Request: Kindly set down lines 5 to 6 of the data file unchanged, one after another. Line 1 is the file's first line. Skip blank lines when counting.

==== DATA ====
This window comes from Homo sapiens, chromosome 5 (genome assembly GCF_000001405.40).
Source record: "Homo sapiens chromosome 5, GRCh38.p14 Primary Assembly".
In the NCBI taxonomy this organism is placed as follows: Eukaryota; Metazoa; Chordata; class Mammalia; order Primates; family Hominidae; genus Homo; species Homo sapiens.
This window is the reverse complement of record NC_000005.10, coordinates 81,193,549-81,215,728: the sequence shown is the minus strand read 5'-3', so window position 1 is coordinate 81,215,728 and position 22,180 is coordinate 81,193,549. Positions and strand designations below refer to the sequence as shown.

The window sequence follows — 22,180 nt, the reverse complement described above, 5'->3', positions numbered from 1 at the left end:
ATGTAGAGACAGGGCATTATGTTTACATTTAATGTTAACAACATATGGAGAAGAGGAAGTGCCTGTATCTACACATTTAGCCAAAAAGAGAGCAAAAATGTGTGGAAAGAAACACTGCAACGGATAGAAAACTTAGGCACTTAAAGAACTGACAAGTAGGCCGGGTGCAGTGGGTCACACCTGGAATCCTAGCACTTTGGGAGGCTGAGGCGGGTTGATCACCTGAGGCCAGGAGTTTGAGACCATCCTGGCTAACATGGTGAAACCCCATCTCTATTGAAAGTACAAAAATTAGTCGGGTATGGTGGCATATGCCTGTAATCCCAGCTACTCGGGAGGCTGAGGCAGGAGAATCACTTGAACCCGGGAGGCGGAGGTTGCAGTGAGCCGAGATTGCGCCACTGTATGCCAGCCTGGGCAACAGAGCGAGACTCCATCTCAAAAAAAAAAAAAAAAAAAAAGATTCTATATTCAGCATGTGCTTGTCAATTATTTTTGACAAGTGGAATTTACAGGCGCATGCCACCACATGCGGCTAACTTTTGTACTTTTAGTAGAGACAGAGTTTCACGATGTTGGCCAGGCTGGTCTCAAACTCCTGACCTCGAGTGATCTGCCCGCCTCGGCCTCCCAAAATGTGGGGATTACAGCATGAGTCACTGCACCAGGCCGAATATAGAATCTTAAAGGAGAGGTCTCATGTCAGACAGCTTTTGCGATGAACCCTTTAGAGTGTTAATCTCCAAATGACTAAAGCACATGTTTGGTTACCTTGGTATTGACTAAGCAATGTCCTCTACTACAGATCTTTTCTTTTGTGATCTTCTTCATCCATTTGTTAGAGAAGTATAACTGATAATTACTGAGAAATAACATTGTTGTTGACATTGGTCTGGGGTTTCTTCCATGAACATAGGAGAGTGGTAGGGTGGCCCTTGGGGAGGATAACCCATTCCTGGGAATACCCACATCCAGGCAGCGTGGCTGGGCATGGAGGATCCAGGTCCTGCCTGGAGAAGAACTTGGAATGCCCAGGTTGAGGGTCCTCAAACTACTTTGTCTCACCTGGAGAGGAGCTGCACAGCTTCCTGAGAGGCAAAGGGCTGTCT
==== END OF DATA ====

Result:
The window sequence follows — 22,180 nt, the reverse complement described above, 5'->3', positions numbered from 1 at the left end:
ATGTAGAGACAGGGCATTATGTTTACATTTAATGTTAACAACATATGGAGAAGAGGAAGTGCCTGTATCTACACATTTAGCCAAAAAGAGAGCAAAAATGTGTGGAAAGAAACACTGCAACGGATAGAAAACTTAGGCACTTAAAGAACTGACAAGTAGGCCGGGTGCAGTGGGTCACACCTGGAATCCTAGCACTTTGGGAGGCTGAGGCGGGTTGATCACCTGAGGCCAGGAGTTTGAGACCATCCTGGCTAACATGGTGAAACCCCATCTCTATTGAAAGTACAAAAATTAGTCGGGTATGGTGGCATATGCCTGTAATCCCAGCTACTCGGGAGGCTGAGGCAGGAGAATCACTTGAACCCGGGAGGCGGAGGTTGCAGTGAGCCGAGATTGCGCCACTGTATGCCAGCCTGGGCAACAGAGCGAGACTCCATCTCAAAAAAAAAAAAAAAAAAAAAGATTCTATATTCAGCATGTGCTTGTCAATTATTTTTGACAAGTGGAATTTACAGGCGCATGCCACCACATGCGGCTAACTTTTGTACTTTTAGTAGAGACAGAGTTTCACGATGTTGGCCAGGCTGGTCTCAAACTCCTGACCTCGAGTGATCTGCCCGCCTCGGCCTCCCAAAATGTGGGGATTACAGCATGAGTCACTGCACCAGGCCGAATATAGAATCTTAAAGGAGAGGTCTCATGTCAGACAGCTTTTGCGATGAACCCTTTAGAGTGTTAATCTCCAAATGACTAAAGCACATGTTTGGTTACCTTGGTATTGACTAAGCAATGTCCTCTACTACAGATCTTTTCTTTTGTGATCTTCTTCATCCATTTGTTAGAGAAGTATAACTGATAATTACTGAGAAATAACATTGTTGTTGACATTGGTCTGGGGTTTCTTCCATGAACATAGGAGAGTGGTAGGGTGGCCCTTGGGGAGGATAACCCATTCCTGGGAATACCCACATCCAGGCAGCGTGGCTGGGCATGGAGGATCCAGGTCCTGCCTGGAGAAGAACTTGGAATGCCCAGGTTGAGGGTCCTCAAACTACTTTGTCTCACCTGGAGAGGAGCTGCACAGCTTCCTGAGAGGCAAAGGGCTGTCT